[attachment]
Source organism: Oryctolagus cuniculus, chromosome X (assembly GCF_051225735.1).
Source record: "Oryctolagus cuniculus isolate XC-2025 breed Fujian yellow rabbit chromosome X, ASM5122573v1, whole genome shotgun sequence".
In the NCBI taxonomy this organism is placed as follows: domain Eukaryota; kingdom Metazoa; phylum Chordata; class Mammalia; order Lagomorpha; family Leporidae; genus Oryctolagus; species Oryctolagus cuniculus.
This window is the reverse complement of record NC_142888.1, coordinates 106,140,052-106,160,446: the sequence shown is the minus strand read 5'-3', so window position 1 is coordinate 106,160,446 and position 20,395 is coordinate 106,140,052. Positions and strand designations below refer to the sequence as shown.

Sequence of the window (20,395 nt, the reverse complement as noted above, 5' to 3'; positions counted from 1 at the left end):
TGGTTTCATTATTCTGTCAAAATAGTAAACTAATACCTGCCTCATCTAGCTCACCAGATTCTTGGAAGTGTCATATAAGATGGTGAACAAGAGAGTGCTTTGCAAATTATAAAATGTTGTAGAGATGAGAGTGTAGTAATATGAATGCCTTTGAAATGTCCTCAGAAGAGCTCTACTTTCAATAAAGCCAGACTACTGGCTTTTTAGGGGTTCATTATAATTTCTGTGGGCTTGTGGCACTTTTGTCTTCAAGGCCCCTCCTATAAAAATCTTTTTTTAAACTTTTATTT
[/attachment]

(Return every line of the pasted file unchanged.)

Source organism: Oryctolagus cuniculus, chromosome X (assembly GCF_051225735.1).
Source record: "Oryctolagus cuniculus isolate XC-2025 breed Fujian yellow rabbit chromosome X, ASM5122573v1, whole genome shotgun sequence".
In the NCBI taxonomy this organism is placed as follows: domain Eukaryota; kingdom Metazoa; phylum Chordata; class Mammalia; order Lagomorpha; family Leporidae; genus Oryctolagus; species Oryctolagus cuniculus.
This window is the reverse complement of record NC_142888.1, coordinates 106,140,052-106,160,446: the sequence shown is the minus strand read 5'-3', so window position 1 is coordinate 106,160,446 and position 20,395 is coordinate 106,140,052. Positions and strand designations below refer to the sequence as shown.

Sequence of the window (20,395 nt, the reverse complement as noted above, 5' to 3'; positions counted from 1 at the left end):
TGGTTTCATTATTCTGTCAAAATAGTAAACTAATACCTGCCTCATCTAGCTCACCAGATTCTTGGAAGTGTCATATAAGATGGTGAACAAGAGAGTGCTTTGCAAATTATAAAATGTTGTAGAGATGAGAGTGTAGTAATATGAATGCCTTTGAAATGTCCTCAGAAGAGCTCTACTTTCAATAAAGCCAGACTACTGGCTTTTTAGGGGTTCATTATAATTTCTGTGGGCTTGTGGCACTTTTGTCTTCAAGGCCCCTCCTATAAAAATCTTTTTTTAAACTTTTATTT